Watch the video: Live filters
• Affinity Photo tutorials (opens in new tab)
1. Affinity Photo vs Photoshop
2. RAW editing with Affinity Photo
3. Focus merge with Affinity Photo
4. Replace a sky in Affinity Photo
5. Moody mono in Affinity Photo
6. Six Affinity Photo landscape tips
7. Color correction in Affinity Photo
8. Live Filters in Affinity Photo
9. Create a classic wet plate look
10. Remove objects in Affinity Photo
11. Paint an abstract portrait
12. Enhance skintones in Affinity Photo
13. Create HDR in Affinity Photo
14. Replace a sky in Affinity Photo
15. Affinity Photo double exposures
16. Affinity Photo Denoise tool
Love them or hate them, photo-editing filters are one way to give photographs a specific look, or simply apply a fun effect. There are two types of filter – those that let you add effects, like turning your photo into a sketch, and those that have more practical uses, such as sharpening and blur.
While Affinity Photo’s list of filters can’t compare with the number on offer in Photoshop, there are thankfully more of the latter than the former. Here we’ll look at a few of the best. Amongst the list of filters on show you’ll find powerful sharpening tools; a range of blur tools for crafting all manner of depth-of-field effects; and a haze-removal tool that manages to out-perform the similar feature in Photoshop.
When it comes to applying filters in Affinity Photo you have two options – you can either add the effect directly to a pixel layer, or you can instead use the clever live filter feature. Rather than altering the pixels on a layer, this instead places the filter effect on a separate layer. It not only means the filter remains editable, but also affords you all the benefits of working with layers. So you can mask the effect to make it selective, alter the opacity to tone it down, or change the blending mode, if you decide to.
In this way, live filter layers are kind of similar to adjustment layers. Just like adjustment layers, we can build up an effect by using a combination of filter layers, and even switch the order around if we need to.
Live filters affect all the layers below them in the stack, so take note of their position in the Layers panel to control how they affect the rest of the image
Step 1: Haze removal(opens in new tab)
We can use the Haze Removal filter to enhance misty details in this picture. We highlight and duplicate the bottom layer (Cmd/ Ctrl+J) then go to Filter > Haze Removal. You can experiment with the sliders to cut through the haze. It can leave the image looking too dark, so try increasing the Exposure slider.
Step 2: Add a mask(opens in new tab)
Step 3: Fix the horizon(opens in new tab)
For this, we go to Layer > New Live Filter Layer > Perspective Filter. We need to make sure the newly created Perspective layer is at the top of the layer stack so that it affects all the layers below. Now we drag the top-left corner of the grid upwards. This lets us fix the horizon without having to crop in to the image.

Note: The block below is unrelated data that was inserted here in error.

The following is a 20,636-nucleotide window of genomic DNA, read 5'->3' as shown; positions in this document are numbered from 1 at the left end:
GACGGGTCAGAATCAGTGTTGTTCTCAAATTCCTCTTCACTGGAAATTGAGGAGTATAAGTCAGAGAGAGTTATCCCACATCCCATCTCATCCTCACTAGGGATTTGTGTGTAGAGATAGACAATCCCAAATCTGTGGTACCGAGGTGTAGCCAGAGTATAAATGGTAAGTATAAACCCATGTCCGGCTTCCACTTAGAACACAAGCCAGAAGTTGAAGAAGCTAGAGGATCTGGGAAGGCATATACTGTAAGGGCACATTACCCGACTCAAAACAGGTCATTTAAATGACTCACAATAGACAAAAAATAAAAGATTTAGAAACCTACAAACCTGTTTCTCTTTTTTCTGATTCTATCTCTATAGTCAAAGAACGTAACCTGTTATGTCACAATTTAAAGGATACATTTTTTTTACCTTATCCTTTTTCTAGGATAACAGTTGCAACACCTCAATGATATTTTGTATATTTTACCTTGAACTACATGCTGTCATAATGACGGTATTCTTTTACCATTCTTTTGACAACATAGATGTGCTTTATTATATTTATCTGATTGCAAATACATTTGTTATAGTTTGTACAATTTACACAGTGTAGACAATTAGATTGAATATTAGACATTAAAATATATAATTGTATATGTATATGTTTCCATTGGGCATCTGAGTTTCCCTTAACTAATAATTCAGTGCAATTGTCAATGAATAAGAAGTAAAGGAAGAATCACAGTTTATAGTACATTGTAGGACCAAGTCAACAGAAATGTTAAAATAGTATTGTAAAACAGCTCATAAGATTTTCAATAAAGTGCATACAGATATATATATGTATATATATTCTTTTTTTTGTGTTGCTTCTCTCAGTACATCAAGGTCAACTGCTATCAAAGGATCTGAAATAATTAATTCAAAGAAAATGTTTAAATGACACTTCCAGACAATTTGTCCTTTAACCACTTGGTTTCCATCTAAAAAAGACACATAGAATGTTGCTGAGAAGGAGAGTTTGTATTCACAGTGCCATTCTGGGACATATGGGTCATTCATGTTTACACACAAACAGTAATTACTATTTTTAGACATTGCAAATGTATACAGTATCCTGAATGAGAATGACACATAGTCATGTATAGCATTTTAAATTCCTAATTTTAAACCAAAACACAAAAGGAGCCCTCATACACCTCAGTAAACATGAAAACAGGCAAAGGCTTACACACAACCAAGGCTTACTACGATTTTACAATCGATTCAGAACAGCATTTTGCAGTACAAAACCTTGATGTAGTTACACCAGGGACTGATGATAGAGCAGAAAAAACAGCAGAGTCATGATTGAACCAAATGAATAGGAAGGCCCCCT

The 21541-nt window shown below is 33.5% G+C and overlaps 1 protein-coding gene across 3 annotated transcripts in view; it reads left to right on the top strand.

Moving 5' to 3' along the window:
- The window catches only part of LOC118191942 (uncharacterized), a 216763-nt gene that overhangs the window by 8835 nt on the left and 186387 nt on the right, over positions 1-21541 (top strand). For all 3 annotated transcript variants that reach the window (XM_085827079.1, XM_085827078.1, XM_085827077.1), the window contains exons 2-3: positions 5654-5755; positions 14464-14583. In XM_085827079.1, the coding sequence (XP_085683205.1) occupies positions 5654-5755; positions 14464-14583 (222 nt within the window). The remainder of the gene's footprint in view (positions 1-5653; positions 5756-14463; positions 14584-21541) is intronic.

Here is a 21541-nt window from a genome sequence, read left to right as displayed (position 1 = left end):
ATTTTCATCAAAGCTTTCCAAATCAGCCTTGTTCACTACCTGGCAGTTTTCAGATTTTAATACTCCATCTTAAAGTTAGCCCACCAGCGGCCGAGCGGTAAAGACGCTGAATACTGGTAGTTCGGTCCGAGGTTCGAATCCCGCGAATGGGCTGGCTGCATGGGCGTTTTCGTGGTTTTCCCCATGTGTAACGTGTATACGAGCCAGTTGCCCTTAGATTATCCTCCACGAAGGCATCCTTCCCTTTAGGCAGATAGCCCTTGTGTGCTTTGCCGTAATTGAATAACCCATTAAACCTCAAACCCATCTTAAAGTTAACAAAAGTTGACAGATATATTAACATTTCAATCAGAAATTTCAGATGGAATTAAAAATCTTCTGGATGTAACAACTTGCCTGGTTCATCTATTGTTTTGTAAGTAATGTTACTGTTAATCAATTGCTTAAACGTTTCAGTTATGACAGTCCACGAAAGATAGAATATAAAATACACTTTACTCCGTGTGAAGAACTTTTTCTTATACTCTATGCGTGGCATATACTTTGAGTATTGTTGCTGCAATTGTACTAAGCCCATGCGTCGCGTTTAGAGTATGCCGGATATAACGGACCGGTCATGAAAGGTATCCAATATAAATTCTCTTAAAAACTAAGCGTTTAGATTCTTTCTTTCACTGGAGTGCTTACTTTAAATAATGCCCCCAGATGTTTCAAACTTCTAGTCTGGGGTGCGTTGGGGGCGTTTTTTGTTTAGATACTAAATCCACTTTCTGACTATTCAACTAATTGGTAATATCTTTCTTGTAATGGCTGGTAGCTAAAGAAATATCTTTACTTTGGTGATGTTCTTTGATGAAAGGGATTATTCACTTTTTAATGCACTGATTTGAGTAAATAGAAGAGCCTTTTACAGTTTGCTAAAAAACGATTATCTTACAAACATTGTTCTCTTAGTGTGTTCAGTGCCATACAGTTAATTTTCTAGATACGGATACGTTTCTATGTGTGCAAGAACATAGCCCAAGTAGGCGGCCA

Step 4: Blur the water(opens in new tab)
Affinity Photo has an array of blur filters, including Motion Blur, so we use the Layer > New Live Filter Layer > Motion Blur command. We leave the angle at 0 and increase the Radius to make a horizontal blur. Then we add a layer mask and paint with black to hide parts of this layer, so it just affects the water.
Step 5: High Pass sharpening(opens in new tab)
This Live Filter produces a wonderful sharpening effect. We go to Layer > New Live Filter > High Pass. Next, we go to the Layers panel and change the blending mode from Normal to Overlay, then increase the High Pass amount to apply the right strength of sharpening for the photo.
Step 6: Tone mapping presets(opens in new tab)
For this final step we hit Cmd/Ctrl+Shift+Alt+E to merge a copy of all layers into one. We now click ‘Tone Mapping’ at the top left, then fiddle with the presets on the left. We used the ‘Urban Bright’ setting under ‘James Ritson Customs’. Hit ‘Apply’ and adjust the layer opacity if you want to lower the effect.
The Mirror filter
Found under Filter > Distort > Mirror, the Mirror filter is great fun. It lets you divide the image into symmetrical segments, dictated by the number of mirrors you set. As well as experimenting with the Input and Output controls, you can also drag within the image to change the centre point of the effect, leading to all kinds of weird and wonderful patterns. Sometimes it can help to apply the filter more than once to further refine the crazy effect.
Live filters affect all the layers below them in the stack, so take note of their position in the Layers panel to control how they affect the rest of the image.
About N-Photo magazine
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